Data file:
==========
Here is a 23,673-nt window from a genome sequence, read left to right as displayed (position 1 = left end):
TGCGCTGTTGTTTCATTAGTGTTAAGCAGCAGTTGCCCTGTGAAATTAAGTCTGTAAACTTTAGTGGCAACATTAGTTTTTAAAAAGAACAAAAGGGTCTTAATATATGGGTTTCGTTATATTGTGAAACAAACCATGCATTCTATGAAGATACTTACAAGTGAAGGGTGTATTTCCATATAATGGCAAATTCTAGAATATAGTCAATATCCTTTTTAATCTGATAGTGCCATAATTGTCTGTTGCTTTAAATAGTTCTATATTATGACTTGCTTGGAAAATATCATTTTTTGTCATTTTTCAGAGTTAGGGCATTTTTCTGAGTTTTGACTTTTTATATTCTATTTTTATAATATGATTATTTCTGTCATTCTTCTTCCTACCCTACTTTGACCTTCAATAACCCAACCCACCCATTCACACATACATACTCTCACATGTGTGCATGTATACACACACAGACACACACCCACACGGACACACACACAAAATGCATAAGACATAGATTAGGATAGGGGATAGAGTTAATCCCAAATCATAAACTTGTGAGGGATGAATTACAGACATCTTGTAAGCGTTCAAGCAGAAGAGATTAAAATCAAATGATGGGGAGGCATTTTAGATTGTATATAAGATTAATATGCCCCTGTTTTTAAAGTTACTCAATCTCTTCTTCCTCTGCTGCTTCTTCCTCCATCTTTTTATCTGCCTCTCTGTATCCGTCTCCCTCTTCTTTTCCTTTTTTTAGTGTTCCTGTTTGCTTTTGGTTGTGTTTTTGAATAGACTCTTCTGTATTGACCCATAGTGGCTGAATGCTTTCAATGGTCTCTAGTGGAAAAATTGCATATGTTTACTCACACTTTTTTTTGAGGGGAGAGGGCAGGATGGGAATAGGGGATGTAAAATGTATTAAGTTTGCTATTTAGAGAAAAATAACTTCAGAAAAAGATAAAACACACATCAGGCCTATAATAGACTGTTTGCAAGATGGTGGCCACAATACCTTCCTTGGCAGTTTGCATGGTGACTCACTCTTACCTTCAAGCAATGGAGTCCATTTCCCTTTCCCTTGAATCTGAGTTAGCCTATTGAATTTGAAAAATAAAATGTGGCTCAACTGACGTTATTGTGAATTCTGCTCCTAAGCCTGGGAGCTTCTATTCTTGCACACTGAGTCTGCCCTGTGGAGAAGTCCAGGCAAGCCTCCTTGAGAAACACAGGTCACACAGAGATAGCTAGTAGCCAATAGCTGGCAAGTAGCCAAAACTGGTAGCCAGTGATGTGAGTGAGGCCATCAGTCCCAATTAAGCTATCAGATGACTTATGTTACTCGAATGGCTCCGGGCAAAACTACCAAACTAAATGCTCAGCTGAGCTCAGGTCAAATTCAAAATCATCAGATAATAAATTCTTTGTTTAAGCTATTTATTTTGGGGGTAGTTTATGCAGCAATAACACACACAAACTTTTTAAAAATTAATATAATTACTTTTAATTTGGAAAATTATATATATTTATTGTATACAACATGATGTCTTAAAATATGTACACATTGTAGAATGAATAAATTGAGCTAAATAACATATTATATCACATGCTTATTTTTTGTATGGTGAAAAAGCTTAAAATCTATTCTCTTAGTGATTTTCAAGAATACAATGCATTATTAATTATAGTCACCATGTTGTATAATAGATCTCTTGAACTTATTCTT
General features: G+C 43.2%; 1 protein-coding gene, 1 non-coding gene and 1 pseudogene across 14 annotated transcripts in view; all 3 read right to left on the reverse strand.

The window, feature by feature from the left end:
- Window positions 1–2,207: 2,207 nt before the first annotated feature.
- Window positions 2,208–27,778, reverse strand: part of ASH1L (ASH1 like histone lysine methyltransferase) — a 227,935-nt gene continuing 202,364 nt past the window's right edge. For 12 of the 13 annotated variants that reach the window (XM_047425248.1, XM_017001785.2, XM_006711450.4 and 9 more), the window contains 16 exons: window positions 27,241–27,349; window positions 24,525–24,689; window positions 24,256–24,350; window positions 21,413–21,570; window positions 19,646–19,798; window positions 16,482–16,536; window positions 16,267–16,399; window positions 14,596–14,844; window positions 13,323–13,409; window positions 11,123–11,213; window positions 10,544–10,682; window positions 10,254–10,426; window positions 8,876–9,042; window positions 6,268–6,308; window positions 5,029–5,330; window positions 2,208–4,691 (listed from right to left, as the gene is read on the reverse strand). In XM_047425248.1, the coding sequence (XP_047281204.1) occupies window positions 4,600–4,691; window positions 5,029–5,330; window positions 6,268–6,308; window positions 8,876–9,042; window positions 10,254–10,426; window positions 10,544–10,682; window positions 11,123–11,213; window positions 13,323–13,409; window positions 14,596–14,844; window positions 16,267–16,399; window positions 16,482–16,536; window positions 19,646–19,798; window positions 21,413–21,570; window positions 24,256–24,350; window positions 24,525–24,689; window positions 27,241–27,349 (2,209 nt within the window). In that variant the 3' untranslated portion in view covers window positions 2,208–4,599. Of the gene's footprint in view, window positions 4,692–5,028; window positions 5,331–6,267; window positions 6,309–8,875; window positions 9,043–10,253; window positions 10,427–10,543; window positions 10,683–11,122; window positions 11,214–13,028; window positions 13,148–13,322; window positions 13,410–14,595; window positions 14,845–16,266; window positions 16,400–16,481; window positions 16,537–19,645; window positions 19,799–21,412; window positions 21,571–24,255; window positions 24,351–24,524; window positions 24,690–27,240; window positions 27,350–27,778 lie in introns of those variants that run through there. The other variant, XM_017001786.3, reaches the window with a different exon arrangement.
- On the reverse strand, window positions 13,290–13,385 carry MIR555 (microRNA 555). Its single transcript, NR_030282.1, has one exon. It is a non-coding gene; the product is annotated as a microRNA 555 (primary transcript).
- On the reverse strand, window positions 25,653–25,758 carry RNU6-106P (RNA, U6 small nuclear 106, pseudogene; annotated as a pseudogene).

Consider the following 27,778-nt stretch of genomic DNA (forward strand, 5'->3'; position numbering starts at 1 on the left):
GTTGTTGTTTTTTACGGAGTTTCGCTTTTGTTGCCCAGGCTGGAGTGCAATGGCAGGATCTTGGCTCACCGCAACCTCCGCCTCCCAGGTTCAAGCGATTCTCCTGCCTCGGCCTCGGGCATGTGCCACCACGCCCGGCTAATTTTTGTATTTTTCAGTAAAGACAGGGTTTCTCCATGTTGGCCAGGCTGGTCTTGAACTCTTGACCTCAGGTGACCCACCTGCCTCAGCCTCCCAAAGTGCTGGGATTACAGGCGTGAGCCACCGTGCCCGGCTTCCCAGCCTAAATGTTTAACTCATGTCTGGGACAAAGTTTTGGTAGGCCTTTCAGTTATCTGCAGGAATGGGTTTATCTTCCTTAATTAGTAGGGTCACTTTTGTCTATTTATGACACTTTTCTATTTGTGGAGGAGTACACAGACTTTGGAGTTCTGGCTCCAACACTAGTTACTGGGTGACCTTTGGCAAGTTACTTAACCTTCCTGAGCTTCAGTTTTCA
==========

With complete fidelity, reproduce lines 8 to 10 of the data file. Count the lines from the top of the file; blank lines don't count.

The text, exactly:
- On the reverse strand, window positions 25,653–25,758 carry RNU6-106P (RNA, U6 small nuclear 106, pseudogene; annotated as a pseudogene).

Consider the following 27,778-nt stretch of genomic DNA (forward strand, 5'->3'; position numbering starts at 1 on the left):
GTTGTTGTTTTTTACGGAGTTTCGCTTTTGTTGCCCAGGCTGGAGTGCAATGGCAGGATCTTGGCTCACCGCAACCTCCGCCTCCCAGGTTCAAGCGATTCTCCTGCCTCGGCCTCGGGCATGTGCCACCACGCCCGGCTAATTTTTGTATTTTTCAGTAAAGACAGGGTTTCTCCATGTTGGCCAGGCTGGTCTTGAACTCTTGACCTCAGGTGACCCACCTGCCTCAGCCTCCCAAAGTGCTGGGATTACAGGCGTGAGCCACCGTGCCCGGCTTCCCAGCCTAAATGTTTAACTCATGTCTGGGACAAAGTTTTGGTAGGCCTTTCAGTTATCTGCAGGAATGGGTTTATCTTCCTTAATTAGTAGGGTCACTTTTGTCTATTTATGACACTTTTCTATTTGTGGAGGAGTACACAGACTTTGGAGTTCTGGCTCCAACACTAGTTACTGGGTGACCTTTGGCAAGTTACTTAACCTTCCTGAGCTTCAGTTTTCA